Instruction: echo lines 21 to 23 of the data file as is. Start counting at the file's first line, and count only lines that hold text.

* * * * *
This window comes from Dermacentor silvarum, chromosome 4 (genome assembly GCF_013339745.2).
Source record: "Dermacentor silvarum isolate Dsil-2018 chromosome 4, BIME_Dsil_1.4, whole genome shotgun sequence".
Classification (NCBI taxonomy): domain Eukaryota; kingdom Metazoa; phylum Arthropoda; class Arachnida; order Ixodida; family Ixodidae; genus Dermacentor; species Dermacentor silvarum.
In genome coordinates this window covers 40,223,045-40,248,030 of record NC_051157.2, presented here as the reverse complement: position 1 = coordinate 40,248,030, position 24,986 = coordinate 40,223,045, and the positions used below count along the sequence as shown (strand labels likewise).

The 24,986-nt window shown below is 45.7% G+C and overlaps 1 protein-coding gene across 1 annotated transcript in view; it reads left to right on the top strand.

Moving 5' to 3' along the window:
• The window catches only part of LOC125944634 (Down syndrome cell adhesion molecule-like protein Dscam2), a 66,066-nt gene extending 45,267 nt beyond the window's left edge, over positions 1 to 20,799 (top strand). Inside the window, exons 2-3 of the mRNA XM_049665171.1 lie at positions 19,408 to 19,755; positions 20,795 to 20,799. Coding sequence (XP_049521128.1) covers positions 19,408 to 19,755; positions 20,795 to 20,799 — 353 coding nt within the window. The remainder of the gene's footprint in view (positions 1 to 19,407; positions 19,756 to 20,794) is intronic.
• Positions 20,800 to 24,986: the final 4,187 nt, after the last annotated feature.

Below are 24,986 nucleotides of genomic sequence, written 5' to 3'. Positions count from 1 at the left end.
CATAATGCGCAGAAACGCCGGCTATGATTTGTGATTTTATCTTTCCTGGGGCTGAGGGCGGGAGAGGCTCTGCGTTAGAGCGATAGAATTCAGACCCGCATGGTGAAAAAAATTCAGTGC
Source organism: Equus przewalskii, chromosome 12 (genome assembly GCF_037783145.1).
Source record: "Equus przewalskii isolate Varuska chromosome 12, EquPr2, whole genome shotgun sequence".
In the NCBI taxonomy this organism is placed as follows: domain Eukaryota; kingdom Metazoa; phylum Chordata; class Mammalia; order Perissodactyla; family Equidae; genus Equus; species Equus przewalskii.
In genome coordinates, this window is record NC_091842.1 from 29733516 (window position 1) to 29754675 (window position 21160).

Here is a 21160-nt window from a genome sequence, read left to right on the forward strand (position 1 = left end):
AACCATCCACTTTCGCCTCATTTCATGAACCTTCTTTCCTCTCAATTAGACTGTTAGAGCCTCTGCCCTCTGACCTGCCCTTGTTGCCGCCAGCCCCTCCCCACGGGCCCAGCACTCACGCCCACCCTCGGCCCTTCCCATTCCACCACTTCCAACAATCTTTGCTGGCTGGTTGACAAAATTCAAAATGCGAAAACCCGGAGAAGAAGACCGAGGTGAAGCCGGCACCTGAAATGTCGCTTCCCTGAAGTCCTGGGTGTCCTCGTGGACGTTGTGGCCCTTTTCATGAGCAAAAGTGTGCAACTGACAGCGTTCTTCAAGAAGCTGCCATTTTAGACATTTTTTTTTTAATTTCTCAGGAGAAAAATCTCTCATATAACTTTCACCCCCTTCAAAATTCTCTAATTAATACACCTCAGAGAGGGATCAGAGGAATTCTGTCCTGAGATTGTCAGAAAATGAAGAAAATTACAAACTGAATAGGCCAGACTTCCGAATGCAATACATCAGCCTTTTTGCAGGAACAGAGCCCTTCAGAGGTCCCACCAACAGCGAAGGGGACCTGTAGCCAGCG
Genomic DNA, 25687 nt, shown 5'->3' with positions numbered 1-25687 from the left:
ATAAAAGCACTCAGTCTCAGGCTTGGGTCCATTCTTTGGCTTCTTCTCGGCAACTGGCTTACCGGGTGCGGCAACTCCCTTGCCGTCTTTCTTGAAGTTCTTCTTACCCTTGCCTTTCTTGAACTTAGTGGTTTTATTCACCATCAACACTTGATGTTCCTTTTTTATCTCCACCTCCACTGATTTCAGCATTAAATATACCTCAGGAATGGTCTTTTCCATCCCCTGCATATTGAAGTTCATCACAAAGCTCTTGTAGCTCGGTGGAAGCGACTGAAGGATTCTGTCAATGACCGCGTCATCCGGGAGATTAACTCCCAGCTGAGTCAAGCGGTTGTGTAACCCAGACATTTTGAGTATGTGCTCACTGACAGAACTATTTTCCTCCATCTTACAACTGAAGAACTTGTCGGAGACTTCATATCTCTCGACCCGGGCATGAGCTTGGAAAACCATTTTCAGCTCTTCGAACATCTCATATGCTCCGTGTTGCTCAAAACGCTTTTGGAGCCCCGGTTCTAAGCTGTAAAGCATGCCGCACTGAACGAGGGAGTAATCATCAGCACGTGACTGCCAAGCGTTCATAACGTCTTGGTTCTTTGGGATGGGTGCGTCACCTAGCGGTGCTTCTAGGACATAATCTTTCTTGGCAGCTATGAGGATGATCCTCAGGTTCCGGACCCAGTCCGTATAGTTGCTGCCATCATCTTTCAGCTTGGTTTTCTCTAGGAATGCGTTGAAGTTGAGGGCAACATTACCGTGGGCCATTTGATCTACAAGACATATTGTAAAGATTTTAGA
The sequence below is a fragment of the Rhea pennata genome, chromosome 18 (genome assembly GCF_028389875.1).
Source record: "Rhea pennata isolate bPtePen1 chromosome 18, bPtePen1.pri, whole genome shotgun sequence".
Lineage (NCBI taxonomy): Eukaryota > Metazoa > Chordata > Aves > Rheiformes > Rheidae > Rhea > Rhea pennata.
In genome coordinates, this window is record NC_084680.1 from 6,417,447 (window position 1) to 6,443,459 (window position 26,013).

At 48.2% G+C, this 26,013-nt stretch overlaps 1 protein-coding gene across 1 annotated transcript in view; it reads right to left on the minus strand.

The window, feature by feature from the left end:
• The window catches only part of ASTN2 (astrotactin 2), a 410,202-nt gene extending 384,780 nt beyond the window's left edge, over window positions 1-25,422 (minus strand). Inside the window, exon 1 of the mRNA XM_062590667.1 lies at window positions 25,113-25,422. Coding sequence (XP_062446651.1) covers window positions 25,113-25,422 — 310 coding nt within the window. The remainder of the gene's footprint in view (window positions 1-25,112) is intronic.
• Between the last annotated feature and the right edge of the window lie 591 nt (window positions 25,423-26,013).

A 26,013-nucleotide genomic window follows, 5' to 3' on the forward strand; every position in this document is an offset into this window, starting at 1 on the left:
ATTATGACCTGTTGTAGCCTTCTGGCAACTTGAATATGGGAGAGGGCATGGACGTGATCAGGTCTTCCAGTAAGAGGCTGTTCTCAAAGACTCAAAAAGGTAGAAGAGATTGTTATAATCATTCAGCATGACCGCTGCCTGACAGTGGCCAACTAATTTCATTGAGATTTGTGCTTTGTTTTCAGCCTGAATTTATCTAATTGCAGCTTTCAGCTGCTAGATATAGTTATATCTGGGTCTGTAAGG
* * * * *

Lineage (NCBI taxonomy): Eukaryota > Metazoa > Chordata > Aves > Rheiformes > Rheidae > Rhea > Rhea pennata.
In genome coordinates, this window is record NC_084680.1 from 6,417,447 (window position 1) to 6,443,459 (window position 26,013).

At 48.2% G+C, this 26,013-nt stretch overlaps 1 protein-coding gene across 1 annotated transcript in view; it reads right to left on the minus strand.